Remember how September came and went and there were hardly any new Canadian TV shows in the mix? Global decided long ago not to throw a raw Canadian series into the wood chipper that is the fall TV season. Other broadcasters now also hold their Canadian brownie points until the beginning of a new calendar year.
That time is now and several very promising Canadian shows are in the mix, including The Book of Negroes (launching Jan. 7, CBC), Sunnyside (Jan. 8, City), Schitt’s Creek (Jan. 13, CBC), Man Seeking Woman (Jan. 14, FXX Canada), Young Drunk Punk (Jan. 21, City), Ascension (Feb. 9, CBC) and X Company (Feb. 18, CBC). I wrote summaries of each of them in an article for The Canadian Press. You can read that full story here.
I already got one response back on Twitter pointing out that Man Seeking Woman was “as Canadian as, say, Suits.” To which I say, may there be more shows as Canadian as Man Seeking Women and Suits shot in Canada in 2015. True, these shows are not created here and the showrunners are foreign and so are some of the actors and writers. Still, they each employ about a hundred Canadian crew members. Fargo is as Canadian as Suits, as is The Strain. Those two shows, plus Man Seeking Women, represent a $100 million investment in the Canadian television industry in 2014 (mainly in Calgary and Toronto). These location series also showcase Canadian talent to American audiences.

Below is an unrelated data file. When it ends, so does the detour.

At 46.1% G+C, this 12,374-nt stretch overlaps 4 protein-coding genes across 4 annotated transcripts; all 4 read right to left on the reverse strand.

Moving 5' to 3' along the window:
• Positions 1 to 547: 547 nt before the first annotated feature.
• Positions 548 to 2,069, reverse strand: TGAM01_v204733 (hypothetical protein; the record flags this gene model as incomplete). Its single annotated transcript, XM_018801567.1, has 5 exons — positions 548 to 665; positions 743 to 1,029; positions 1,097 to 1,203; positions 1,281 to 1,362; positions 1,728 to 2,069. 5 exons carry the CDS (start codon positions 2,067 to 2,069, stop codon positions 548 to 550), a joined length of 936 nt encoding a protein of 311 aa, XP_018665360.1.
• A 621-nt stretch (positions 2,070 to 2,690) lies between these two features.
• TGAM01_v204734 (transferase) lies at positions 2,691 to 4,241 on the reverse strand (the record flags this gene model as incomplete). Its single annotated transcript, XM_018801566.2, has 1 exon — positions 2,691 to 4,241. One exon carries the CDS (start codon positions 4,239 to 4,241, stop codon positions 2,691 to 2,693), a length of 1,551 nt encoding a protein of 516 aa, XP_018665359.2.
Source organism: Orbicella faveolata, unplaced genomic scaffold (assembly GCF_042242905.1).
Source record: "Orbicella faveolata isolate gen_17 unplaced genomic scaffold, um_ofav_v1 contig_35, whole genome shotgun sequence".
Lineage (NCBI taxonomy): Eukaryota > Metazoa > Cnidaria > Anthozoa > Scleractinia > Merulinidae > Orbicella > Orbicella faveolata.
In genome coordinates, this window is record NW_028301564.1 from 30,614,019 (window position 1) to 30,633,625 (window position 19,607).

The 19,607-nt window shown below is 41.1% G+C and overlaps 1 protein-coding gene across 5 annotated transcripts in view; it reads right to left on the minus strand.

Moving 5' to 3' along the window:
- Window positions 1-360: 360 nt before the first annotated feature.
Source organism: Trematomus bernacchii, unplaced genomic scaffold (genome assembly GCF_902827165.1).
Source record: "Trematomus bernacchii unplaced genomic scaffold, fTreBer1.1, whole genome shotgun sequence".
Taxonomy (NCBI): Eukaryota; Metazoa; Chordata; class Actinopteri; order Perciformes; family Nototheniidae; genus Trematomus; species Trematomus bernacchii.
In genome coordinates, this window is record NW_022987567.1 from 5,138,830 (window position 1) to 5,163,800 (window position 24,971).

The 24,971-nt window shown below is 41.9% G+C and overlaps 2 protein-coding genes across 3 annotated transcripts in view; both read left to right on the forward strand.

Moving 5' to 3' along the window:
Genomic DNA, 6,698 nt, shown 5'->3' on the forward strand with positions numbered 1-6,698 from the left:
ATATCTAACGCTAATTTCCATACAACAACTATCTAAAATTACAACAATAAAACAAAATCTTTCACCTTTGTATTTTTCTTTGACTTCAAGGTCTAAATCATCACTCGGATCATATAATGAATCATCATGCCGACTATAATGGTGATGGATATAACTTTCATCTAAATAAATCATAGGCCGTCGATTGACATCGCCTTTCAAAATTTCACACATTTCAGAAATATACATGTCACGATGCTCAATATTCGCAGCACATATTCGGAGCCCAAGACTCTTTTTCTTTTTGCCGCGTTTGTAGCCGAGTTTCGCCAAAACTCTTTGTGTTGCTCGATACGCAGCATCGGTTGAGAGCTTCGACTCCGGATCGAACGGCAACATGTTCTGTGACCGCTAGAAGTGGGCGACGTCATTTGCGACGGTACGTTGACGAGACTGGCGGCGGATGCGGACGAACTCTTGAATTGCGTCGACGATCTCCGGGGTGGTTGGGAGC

One of the new Canadian shows on the 2015 list, one could argue, is as Canadian as Vikings or The Borgias. That would be X Company, formerly known as Camp X. The WWII-era spy drama hails from Flashpoint showrunners Mark Ellis & Stephanie Morgenstern. This was, in fact, the series these two wanted to do before Flashpoint, a passion project that dates back to a short film they made together.
Even though X Company is based on a true story about a secret, spy training centre that existed on the shores of Lake Ontario in the ’40s, the series is being shot in Budapest, Hungary. The crews, therefore, are largely Hungarian, folks who previously worked on historical epics like The Borgias.
So it’s a Canada-Hungary co-production. That’s okay too, in fact, celebrate it, because the show is getting made. The Book of Negroes was shot in Nova Scotia and South Africa and has investment from at least three nations. The Vikings is shot in Ireland and has Irish crews but boasts many Canadian actors and directors and all the post work is done in Toronto. Television is a worldwide business and Canada is a major player in that mix. If you’re only going to slap that “Canadian” sticker on shows shot here and created here, you’re soon going to need a time machine.